2017-01-31 19:16:52 UTC
I just now saw your post here:
It was in reply to the U.S. suing D-Link for lax security relating to
their security cameras.
I own a short term rental home which was recently burglarized by a group
that booked the property for three days a week ago. When they left, the
maid service went in to clean, and immediately called us to tell us two
TVs were missing. I went to the home and found MUCH more was stolen.
The police came, as did the CSI guys. One of the burglars left his
driver's license on the master bedroom night stand. Unbelievable! The
police took it as evidence. I looked up the man's name on Facebook, and
the telephone number on Facebook was the same number that he called from
to book the home. They took away much more evidence, such as empty beer
cans, soda bottles, and tooth brushes they left behind, to test for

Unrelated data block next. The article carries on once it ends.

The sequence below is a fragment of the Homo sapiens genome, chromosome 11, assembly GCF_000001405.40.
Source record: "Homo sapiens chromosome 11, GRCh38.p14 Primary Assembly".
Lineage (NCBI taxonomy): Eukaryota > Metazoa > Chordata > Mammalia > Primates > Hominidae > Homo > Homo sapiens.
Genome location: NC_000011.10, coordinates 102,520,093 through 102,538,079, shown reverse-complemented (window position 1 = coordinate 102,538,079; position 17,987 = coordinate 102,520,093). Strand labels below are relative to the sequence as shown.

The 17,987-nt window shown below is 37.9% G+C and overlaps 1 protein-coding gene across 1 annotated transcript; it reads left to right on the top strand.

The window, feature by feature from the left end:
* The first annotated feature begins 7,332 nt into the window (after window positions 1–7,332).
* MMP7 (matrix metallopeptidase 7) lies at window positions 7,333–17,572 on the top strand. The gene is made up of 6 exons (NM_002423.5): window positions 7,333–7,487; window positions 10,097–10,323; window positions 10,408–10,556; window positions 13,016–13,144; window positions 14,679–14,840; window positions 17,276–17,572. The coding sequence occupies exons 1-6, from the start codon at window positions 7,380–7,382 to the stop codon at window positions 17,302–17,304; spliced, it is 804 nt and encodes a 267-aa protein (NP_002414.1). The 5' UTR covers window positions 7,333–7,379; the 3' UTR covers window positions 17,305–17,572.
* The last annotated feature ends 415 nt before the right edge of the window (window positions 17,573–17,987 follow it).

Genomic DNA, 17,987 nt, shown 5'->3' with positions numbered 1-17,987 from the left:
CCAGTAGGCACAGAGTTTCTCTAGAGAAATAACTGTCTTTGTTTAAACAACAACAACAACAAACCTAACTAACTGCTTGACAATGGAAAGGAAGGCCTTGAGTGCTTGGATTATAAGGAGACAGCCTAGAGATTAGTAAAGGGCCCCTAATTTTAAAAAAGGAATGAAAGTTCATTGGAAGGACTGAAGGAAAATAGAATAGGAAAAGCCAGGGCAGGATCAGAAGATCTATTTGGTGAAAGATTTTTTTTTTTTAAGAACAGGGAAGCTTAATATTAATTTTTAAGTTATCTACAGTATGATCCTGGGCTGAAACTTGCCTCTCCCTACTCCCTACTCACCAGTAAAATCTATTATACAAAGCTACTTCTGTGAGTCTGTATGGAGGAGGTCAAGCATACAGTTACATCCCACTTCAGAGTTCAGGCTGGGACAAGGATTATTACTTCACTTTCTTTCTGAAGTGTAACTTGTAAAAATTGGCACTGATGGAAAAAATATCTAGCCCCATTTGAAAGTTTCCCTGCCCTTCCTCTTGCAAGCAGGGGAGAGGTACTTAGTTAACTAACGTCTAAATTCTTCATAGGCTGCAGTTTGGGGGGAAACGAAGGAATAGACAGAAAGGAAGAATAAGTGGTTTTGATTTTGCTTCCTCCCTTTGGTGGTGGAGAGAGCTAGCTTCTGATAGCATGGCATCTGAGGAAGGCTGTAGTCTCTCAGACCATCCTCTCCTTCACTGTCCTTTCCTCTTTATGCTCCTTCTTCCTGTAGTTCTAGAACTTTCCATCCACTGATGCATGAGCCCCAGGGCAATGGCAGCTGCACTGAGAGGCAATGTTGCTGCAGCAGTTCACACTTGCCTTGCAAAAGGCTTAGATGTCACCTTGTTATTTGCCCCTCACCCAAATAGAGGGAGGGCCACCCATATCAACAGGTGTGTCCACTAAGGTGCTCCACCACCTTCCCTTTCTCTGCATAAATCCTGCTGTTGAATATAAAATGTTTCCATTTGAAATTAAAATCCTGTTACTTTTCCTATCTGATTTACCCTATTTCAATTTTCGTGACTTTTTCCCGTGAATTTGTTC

fingerprints back at their lab, but pretty much said that even with all
this evidence, since no one was hurt, the police report will probably
just sit in a file cabinet. That's what I expected, but I had to report
for insurance purposes.
I do not have security cameras at the home, and this is the first time
I've had a burglary.
I was curious why in your post you said, "I tell my security camera
clients that cameras are useful for employee theft and misconduct, but
not all that useful for burglary or even robbery unless they know the
I keep thinking of how to better protect the home from burglaries
committed by fraudulent renters. When I think about security cameras, I
keep coming back to what you said..."...not all that useful for
burglary...". In my particular case, it appears the burglar could be
found, if the police care to investigate, but still, the burglary
happened and my belongins are gone.
Do you have any clients with needs similar to mine? If so, what do you